However, our main function is to review the decisions of lower courts.
I’ve had the privilege of serving as the Acting Presiding Justice for almost a year now. It’s a privilege that I had twice before. So, now I’d like to give the guests here tonight some insight into what we have been doing in recent months to improve our services to the bar, and to the public at large.
First, I firmly believe that justice delayed is, too often, justice denied. There are faces of people behind each appeal. The outcome of the appeal affects many individuals in their businesses, in their health and mobility for injured plaintiffs, in their homes for many tenants and, even for landlords in their ability to rent out apartments or commercial premises. In criminal cases, the appeal affects people’s lives. So I am acutely conscious of the need to expeditiously move an appeal along to a definite resolution, whatever the outcome for the particular case.
During the past year, along with my judicial colleagues and our staff, I have been reviewing our internal procedures with a view towards issuing decisions quickly so that the Court can become current and stay that way.
When I took the helm last January, we had accumulated a backlog of too many appeals. To alleviate this problem I have added additional cases to each sitting over the course of this year. This achieves two purposes: 1) it reduces our inventory of appeals and 2) it shortens the time between when the appeal is perfected and when it is calendared for argument. By having an appeal placed on the calendar on a faster track, the parties are already assured of a quicker decision.
The members of our bench have responded very diligently, even though it adds on to their already heavy caseload. The judges have stepped up and are working harder in order to review and decide cases quicker, without sacrificing accuracy or quality.
There has long been a tendency for work to accumulate over the summer due to vacation days of the judges. This means that cases often are left undecided at the end of the June term when judges are away on vacation. Since the members of the bench may be out of touch with one another, a backlog tends to accumulate before we start the September term.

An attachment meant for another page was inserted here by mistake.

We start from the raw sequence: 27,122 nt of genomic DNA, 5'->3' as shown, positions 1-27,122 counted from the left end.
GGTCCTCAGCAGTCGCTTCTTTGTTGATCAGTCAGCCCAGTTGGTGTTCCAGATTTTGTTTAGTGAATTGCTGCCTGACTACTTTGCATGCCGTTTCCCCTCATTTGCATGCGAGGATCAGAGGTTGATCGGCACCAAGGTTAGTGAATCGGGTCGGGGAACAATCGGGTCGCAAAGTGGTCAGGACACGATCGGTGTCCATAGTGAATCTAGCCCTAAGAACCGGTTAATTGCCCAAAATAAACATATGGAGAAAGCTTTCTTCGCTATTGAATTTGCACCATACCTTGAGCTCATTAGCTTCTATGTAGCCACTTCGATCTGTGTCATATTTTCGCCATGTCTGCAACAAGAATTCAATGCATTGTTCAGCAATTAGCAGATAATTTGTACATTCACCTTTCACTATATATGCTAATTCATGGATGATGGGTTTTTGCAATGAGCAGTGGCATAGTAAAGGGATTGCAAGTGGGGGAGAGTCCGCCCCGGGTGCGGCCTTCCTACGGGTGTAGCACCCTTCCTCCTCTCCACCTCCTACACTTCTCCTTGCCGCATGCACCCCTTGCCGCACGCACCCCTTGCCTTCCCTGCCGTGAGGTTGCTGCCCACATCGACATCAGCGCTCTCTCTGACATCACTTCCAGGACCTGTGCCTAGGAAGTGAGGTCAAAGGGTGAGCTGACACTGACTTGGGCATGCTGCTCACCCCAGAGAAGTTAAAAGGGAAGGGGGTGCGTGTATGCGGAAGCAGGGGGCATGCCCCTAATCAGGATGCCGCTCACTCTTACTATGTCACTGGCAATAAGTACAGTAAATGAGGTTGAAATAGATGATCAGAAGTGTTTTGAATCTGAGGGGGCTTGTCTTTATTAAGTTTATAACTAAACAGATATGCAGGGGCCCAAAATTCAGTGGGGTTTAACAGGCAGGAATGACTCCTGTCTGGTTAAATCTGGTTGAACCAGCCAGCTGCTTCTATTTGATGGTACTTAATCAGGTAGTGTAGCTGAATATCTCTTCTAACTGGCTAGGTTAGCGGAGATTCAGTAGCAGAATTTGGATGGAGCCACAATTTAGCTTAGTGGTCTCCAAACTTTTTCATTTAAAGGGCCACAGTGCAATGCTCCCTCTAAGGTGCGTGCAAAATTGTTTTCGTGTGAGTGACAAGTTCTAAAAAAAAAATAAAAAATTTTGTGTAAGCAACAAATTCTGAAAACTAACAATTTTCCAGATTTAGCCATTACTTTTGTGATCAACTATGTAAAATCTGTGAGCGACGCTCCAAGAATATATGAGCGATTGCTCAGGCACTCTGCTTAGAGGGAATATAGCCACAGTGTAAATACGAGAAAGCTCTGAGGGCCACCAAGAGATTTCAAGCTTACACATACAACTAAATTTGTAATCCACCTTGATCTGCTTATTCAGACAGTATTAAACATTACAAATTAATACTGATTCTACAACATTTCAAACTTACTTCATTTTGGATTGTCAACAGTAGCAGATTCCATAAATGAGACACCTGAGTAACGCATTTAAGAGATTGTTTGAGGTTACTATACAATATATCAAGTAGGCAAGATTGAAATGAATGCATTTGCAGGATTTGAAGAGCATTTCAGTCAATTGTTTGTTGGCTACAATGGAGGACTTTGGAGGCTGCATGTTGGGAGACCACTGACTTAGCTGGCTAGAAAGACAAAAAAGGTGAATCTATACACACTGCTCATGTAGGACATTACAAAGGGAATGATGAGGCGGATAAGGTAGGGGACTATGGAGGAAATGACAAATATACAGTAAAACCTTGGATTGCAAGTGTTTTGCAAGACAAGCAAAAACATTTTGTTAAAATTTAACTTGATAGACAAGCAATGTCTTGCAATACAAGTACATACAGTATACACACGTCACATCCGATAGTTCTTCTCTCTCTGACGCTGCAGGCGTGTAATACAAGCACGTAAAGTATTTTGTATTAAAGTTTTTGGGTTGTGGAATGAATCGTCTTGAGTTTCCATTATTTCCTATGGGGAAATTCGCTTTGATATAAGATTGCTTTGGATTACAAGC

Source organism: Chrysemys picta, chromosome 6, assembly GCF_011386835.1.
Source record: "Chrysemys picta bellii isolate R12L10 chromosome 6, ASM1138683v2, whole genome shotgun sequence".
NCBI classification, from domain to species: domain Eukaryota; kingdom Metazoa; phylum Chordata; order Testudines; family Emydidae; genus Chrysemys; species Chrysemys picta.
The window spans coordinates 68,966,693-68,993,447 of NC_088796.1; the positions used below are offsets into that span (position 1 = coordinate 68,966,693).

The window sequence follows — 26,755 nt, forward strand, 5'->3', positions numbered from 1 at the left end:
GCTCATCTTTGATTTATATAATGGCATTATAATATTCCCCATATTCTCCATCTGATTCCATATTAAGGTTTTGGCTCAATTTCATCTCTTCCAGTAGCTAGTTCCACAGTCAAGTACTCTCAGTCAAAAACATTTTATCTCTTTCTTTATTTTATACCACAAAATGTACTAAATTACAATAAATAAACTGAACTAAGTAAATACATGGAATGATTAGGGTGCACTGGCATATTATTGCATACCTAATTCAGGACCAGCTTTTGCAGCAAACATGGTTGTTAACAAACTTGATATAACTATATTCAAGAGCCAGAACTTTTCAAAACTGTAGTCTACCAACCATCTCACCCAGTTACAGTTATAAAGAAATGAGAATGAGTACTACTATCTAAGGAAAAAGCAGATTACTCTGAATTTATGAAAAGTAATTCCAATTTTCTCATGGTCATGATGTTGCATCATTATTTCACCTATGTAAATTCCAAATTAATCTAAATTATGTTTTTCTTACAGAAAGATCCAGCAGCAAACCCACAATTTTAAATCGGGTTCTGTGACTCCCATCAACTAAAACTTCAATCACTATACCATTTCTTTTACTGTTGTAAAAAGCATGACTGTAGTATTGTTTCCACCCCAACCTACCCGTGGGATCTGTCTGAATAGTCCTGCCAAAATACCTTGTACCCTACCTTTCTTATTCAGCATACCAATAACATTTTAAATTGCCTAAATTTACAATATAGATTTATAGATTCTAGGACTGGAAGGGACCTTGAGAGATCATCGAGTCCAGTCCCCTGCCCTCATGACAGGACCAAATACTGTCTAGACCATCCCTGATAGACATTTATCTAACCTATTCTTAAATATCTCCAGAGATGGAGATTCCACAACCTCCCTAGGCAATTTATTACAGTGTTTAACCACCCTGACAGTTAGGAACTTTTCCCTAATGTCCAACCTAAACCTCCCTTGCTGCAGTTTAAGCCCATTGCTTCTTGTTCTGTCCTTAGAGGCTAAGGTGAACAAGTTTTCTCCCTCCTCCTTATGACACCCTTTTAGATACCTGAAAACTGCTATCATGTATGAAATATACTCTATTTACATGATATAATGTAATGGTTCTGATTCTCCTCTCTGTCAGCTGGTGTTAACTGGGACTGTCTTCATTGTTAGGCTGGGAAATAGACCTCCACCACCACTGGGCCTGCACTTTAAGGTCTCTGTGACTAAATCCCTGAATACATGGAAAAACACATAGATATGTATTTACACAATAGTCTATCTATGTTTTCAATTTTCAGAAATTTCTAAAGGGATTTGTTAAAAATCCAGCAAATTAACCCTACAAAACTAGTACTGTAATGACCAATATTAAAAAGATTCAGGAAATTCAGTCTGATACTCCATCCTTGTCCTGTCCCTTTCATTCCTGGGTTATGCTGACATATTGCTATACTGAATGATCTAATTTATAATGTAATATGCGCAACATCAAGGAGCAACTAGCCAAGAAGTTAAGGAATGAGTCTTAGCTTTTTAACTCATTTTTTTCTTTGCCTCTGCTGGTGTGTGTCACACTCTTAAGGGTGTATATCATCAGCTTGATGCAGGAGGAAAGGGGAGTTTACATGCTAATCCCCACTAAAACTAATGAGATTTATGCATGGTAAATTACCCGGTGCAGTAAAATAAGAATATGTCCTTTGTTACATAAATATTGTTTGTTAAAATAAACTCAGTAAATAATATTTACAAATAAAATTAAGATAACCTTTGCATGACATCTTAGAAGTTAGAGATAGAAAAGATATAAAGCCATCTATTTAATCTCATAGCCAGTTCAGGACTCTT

To alleviate this problem, this past summer we tried a new procedure to overcome this disconnect among the judges sitting on an appeal. Each judge, even while on vacation, remained in contact by email with the court. When a decision was finalized, it was emailed directly to all of the judges on the particular bench wherever they may have been. So, each judge, even if vacationing, remained available for work. Each judge was expected to quickly email his or her vote on the proposed decision. This ensured that any appeals left over from the beginning of summer would be subject to continuing processing over the course of the summer. This new procedure actually reduced a large number of appeals over the summer months.
We will continue to put in place procedures to increase our efficiency while remaining attentive to the quality of our review and our decisions, so that the lawyers who practice before us and their clients can more reliably plan post-appeal.
Now, I’d like to make a final observation about the Appellate Division, First Department. In so many respects, we reflect this great city that is our home. We live amidst its blessings and its problems, and above all, among its people. Our staff and our bench reflect the cultural diversity of the City. In my earlier years on the First Department bench, I have been joined by judges having the more traditional Irish, Italian and Jewish backgrounds – and Leo Milonas proudly represented the Hellenic tradition – but increasingly, up to present, by judges and staff who have African-American and Hispanic backgrounds and, as is obvious as I stand here now, also Asians. I think that it is especially remarkable at this point in our city’s history that my good friend Justice Randy Eng is the Presiding Justice of our sister-court in Brooklyn while I am Acting Presiding Justice of the First Department. This is the first time in the history of New York State that two Asians preside over two of the four judicial departments. After a century in existence, this court is beginning to reflect the diverse population of the city.
New York City truly is a melting pot, a metropolis with a complicated and fascinating history whose best days may well be ahead of us. And I think that we can all anticipate that our historically esteemed courthouse, and its skilled, diligent and diverse bench and staff, will be proficiently and professionally generating top quality work for generations to come.
Thank you again to the New York County Lawyers Association, for the honor you have bestowed upon the Appellate Division, First Department in this beautiful holiday setting of the Waldorf.
I wish all of you a happy and healthy holiday! Once again thank you.